Author's note: My 6th grade Geography teacher inspired this story when he spent a week on Ancient Greece and... Show full author's note »
BacktrackThessaly is a short ride to the West, and alone I could do more then a fast trot. A day or two of hard riding and a day or two in Thessaly would not get me caught. A patron of war should not be hard to find in Thessaly. Olympus’s peaks are just north of the city, and Ares would be around to test himself against the men at wrestling. The sun set and I rode through the cold night, wishing that I had my white cloak with me. The sun rose hours later, and I kept her running. I saw Thessaly ahead, and made way for the city, slowing the mare down so that she would not tear down the paths like a mad horse and get one of us shot with an arrow.
I stopped her; she was blowing a bit, so I tied her to a shady old tree, and walked towards some men who were fighting. When I went closer, I saw one man with royal golden blonde air that caught in the sun, and red eyes that looked like they had seen everything. His shoulders were broad across, and he was impossibly tall. The war god. I stepped forward, and bowed at his feet; he gazed down at me gently, like a herder to a lamb, and told me to stand.
“Ares, god of war, feared and respected as my patron in Sparta, the same as I march with Alexander of Macedonia… It is a true honor my lord.” I kept my head low in respect.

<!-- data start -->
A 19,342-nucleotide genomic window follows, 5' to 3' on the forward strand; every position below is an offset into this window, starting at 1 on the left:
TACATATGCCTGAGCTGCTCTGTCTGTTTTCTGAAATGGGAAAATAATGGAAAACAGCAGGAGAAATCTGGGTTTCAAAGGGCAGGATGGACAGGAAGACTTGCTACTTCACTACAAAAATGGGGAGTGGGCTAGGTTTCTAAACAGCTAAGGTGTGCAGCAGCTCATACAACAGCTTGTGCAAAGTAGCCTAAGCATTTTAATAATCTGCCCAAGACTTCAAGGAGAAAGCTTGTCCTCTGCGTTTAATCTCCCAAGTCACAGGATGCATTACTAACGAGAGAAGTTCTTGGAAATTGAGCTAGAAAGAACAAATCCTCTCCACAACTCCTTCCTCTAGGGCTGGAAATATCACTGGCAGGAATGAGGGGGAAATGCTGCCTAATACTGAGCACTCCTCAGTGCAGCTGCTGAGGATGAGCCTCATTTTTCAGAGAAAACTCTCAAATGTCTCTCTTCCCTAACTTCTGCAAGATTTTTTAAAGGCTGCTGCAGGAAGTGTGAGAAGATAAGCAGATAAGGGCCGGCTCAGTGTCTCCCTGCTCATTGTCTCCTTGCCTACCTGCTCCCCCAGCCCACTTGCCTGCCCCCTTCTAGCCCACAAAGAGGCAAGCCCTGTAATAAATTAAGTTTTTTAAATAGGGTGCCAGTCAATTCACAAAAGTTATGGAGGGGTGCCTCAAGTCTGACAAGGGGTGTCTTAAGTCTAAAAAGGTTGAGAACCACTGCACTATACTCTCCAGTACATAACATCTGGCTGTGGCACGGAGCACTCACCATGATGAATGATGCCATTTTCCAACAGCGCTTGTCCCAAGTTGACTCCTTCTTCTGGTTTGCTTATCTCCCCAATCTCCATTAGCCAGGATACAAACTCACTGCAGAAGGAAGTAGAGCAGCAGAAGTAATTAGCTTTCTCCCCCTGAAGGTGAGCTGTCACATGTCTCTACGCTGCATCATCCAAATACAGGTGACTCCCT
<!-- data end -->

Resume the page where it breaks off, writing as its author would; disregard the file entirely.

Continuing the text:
“No need for flattery,” he said, basking in my praise, but acting as if he did not like it, “You came for information, and I shall give it to you.”
“Really?” I asked, “I brought money, my sword, my shield.”
“No need, I have plenty, but I will tell you that; though you dislike Alexander, he will surprise you. Your destiny is not to kill him, but to do something much bigger, something that will shape the world we live in. I promise you that glory and honor will be yours eventually Spartan, I know this, because I have watched you. You are the first Amazon, next to my daughters, a female warrior, who acts much like a man.”
“Thank you lord Ares, though you will not take my offerings, I shall fight that much more valiantly in your name. May your battles be bloody and your plundering be rich.”
“As to you little Warrior,” he said, “farewell.” He snapped his fingers and disappeared, just like that.
“Hey Styra,” I whispered, “You will not like this, but we must go now.”